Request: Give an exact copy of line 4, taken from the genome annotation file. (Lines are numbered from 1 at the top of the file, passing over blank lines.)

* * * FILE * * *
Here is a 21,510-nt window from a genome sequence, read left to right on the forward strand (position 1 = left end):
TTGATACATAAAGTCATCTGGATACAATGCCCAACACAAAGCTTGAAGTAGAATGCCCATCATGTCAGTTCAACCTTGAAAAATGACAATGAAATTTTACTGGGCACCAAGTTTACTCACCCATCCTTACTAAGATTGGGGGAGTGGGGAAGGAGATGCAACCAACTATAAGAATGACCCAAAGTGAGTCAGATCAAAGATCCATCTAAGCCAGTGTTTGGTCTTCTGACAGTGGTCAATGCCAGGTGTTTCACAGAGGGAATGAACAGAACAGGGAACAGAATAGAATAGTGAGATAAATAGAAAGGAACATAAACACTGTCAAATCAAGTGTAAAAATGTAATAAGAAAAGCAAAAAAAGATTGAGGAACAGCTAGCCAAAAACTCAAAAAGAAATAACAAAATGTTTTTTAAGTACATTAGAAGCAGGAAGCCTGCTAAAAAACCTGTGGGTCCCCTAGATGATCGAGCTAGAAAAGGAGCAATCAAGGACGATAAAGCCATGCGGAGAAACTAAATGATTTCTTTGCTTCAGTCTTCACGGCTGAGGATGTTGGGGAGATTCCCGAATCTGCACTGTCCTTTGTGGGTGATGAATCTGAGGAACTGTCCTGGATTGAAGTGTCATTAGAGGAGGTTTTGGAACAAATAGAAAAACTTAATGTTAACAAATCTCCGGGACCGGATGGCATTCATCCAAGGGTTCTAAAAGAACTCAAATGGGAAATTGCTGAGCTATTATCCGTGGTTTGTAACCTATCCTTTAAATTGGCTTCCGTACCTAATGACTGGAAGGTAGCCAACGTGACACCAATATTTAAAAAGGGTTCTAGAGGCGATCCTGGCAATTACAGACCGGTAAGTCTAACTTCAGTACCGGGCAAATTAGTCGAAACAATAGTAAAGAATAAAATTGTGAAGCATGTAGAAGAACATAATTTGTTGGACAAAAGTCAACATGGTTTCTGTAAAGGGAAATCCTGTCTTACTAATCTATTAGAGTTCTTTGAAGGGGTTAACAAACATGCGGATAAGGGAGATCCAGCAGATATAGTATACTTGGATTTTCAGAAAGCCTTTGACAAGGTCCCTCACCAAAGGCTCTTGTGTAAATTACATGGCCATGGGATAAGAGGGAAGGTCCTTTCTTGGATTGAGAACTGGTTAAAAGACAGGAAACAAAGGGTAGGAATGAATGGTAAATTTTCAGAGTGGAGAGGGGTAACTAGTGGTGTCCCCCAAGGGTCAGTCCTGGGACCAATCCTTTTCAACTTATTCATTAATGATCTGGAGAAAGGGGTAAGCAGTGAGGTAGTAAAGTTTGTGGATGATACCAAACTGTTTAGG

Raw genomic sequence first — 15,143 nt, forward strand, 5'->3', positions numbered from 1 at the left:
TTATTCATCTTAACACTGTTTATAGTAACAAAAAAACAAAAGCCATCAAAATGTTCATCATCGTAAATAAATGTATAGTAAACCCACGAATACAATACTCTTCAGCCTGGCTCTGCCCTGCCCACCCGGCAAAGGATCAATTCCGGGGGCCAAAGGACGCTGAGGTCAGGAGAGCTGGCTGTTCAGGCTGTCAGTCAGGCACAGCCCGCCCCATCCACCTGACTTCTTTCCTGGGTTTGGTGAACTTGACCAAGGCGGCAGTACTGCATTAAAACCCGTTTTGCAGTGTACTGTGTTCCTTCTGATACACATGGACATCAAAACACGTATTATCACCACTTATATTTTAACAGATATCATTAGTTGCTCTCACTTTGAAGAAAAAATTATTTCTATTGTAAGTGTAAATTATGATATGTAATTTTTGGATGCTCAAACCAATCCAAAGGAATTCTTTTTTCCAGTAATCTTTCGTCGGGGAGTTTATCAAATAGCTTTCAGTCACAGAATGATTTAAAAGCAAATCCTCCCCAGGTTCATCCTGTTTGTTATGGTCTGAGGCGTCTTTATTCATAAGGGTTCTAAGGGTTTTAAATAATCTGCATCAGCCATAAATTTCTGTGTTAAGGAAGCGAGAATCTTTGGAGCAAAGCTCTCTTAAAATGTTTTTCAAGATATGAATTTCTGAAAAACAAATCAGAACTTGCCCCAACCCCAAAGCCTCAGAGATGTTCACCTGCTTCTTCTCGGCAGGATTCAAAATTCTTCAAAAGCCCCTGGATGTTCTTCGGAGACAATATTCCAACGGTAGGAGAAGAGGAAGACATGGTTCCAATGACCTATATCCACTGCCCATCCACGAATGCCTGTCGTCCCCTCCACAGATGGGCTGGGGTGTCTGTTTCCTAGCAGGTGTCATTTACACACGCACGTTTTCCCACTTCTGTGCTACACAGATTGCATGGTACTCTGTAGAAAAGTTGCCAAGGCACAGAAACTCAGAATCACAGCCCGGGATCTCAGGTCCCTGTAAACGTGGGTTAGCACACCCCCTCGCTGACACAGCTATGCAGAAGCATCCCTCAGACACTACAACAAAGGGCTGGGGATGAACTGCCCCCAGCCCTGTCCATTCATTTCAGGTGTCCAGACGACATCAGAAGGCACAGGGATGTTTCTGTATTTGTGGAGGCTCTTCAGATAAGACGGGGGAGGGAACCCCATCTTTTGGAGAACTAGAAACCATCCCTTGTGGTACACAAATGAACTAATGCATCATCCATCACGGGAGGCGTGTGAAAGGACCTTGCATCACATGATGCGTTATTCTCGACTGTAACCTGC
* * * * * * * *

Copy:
TTATTCATCTTAACACTGTTTATAGTAACAAAAAAACAAAAGCCATCAAAATGTTCATCATCGTAAATAAATGTATAGTAAACCCACGAATACAATACTCTTCAGCCTGGCTCTGCCCTGCCCACCCGGCAAAGGATCAATTCCGGGGGCCAAAGGACGCTGAGGTCAGGAGAGCTGGCTGTTCAGGCTGTCAGTCAGGCACAGCCCGCCCCATCCACCTGACTTCTTTCCTGGGTTTGGTGAACTTGACCAAGGCGGCAGTACTGCATTAAAACCCGTTTTGCAGTGTACTGTGTTCCTTCTGATACACATGGACATCAAAACACGTATTATCACCACTTATATTTTAACAGATATCATTAGTTGCTCTCACTTTGAAGAAAAAATTATTTCTATTGTAAGTGTAAATTATGATATGTAATTTTTGGATGCTCAAACCAATCCAAAGGAATTCTTTTTTCCAGTAATCTTTCGTCGGGGAGTTTATCAAATAGCTTTCAGTCACAGAATGATTTAAAAGCAAATCCTCCCCAGGTTCATCCTGTTTGTTATGGTCTGAGGCGTCTTTATTCATAAGGGTTCTAAGGGTTTTAAATAATCTGCATCAGCCATAAATTTCTGTGTTAAGGAAGCGAGAATCTTTGGAGCAAAGCTCTCTTAAAATGTTTTTCAAGATATGAATTTCTGAAAAACAAATCAGAACTTGCCCCAACCCCAAAGCCTCAGAGATGTTCACCTGCTTCTTCTCGGCAGGATTCAAAATTCTTCAAAAGCCCCTGGATGTTCTTCGGAGACAATATTCCAACGGTAGGAGAAGAGGAAGACATGGTTCCAATGACCTATATCCACTGCCCATCCACGAATGCCTGTCGTCCCCTCCACAGATGGGCTGGGGTGTCTGTTTCCTAGCAGGTGTCATTTACACACGCACGTTTTCCCACTTCTGTGCTACACAGATTGCATGGTACTCTGTAGAAAAGTTGCCAAGGCACAGAAACTCAGAATCACAGCCCGGGATCTCAGGTCCCTGTAAACGTGGGTTAGCACACCCCCTCGCTGACACAGCTATGCAGAAGCATCCCTCAGACACTACAACAAAGGGCTGGGGATGAACTGCCCCCAGCCCTGTCCATTCATTTCAGGTGTCCAGACGACATCAGAAGGCACAGGGATGTTTCTGTATTTGTGGAGGCTCTTCAGATAAGACGGGGGAGGGAACCCCATCTTTTGGAGAACTAGAAACCATCCCTTGTGGTACACAAATGAACTAATGCATCATCCATCACGGGAGGCGTGTGAAAGGACCTTGCATCACATGATGCGTTATTCTCGACTGTAACCTGC